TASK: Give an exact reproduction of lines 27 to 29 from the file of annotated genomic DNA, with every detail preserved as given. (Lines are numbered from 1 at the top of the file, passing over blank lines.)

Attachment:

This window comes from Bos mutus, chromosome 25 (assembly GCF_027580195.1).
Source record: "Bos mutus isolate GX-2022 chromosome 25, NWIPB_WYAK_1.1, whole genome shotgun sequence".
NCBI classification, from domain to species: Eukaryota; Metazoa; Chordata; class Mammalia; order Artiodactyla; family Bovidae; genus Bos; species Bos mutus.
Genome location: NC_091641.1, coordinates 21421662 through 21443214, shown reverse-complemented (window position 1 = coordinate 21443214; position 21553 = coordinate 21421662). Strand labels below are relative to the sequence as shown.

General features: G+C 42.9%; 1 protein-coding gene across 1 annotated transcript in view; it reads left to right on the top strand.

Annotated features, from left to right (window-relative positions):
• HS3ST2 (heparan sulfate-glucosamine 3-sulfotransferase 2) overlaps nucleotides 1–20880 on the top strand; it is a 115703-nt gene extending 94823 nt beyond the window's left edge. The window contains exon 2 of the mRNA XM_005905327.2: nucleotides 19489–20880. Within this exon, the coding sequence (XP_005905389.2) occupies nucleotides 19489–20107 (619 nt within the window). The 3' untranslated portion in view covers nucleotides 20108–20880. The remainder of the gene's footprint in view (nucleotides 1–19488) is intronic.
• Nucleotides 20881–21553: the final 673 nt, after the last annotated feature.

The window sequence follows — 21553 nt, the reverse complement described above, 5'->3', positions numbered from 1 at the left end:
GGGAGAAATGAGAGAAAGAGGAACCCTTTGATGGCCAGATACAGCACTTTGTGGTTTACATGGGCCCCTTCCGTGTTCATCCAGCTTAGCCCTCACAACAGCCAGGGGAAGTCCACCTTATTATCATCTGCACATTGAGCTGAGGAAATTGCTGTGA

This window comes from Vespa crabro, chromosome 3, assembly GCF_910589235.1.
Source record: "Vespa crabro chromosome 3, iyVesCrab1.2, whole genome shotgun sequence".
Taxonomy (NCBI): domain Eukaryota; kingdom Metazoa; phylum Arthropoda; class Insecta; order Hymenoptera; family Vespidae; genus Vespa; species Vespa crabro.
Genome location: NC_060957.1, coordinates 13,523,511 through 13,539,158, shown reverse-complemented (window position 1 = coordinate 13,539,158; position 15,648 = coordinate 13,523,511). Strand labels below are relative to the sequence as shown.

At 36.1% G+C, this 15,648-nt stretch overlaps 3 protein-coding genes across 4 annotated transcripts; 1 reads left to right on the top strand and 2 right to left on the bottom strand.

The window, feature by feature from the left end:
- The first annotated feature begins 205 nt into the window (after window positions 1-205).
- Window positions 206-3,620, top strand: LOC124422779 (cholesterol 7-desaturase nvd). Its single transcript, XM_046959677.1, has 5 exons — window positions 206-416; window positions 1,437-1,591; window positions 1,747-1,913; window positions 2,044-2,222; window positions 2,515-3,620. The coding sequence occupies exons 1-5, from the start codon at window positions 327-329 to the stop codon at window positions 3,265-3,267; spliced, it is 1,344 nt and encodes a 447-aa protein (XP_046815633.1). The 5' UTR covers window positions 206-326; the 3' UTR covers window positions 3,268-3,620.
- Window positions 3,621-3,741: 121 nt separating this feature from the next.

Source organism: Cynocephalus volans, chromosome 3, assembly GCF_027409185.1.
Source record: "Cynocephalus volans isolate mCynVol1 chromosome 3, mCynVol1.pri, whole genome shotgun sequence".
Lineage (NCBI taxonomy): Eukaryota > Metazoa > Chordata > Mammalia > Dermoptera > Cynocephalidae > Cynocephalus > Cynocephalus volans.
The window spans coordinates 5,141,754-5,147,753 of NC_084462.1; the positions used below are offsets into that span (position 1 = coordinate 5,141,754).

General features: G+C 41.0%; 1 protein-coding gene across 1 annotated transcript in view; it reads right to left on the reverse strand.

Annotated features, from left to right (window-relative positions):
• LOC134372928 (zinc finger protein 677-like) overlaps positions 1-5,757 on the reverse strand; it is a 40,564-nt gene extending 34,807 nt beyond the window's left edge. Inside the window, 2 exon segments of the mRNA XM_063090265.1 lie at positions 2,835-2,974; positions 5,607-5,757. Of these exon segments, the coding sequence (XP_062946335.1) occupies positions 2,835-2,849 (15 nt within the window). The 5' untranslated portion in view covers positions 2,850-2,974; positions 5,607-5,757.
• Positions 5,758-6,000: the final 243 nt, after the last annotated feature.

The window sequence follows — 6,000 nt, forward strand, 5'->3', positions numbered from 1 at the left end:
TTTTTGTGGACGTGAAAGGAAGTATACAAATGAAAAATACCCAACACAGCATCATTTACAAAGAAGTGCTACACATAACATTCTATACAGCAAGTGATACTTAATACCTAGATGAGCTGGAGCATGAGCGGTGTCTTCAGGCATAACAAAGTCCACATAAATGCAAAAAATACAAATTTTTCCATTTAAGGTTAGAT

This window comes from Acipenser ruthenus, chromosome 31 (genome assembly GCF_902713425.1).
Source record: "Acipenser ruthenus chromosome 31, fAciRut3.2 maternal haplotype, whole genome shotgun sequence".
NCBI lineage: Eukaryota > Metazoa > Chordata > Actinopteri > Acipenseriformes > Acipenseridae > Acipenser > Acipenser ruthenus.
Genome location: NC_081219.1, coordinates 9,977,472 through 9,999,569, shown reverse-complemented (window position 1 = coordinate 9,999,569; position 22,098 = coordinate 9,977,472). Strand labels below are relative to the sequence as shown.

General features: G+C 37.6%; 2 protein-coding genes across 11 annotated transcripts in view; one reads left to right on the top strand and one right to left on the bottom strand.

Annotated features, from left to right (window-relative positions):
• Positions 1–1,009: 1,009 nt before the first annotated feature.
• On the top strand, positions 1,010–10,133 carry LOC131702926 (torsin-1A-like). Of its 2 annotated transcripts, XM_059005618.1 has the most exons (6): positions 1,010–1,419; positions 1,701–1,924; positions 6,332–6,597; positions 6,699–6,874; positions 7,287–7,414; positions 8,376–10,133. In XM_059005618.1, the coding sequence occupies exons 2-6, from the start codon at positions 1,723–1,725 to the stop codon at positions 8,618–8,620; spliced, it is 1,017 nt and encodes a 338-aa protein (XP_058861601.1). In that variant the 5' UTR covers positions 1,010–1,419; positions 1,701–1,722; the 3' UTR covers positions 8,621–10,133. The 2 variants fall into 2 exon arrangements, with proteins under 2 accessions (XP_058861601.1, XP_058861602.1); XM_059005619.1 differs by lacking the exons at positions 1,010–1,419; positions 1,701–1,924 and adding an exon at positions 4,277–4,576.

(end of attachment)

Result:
• Positions 5,758-6,000: the final 243 nt, after the last annotated feature.

The window sequence follows — 6,000 nt, forward strand, 5'->3', positions numbered from 1 at the left end:
TTTTTGTGGACGTGAAAGGAAGTATACAAATGAAAAATACCCAACACAGCATCATTTACAAAGAAGTGCTACACATAACATTCTATACAGCAAGTGATACTTAATACCTAGATGAGCTGGAGCATGAGCGGTGTCTTCAGGCATAACAAAGTCCACATAAATGCAAAAAATACAAATTTTTCCATTTAAGGTTAGAT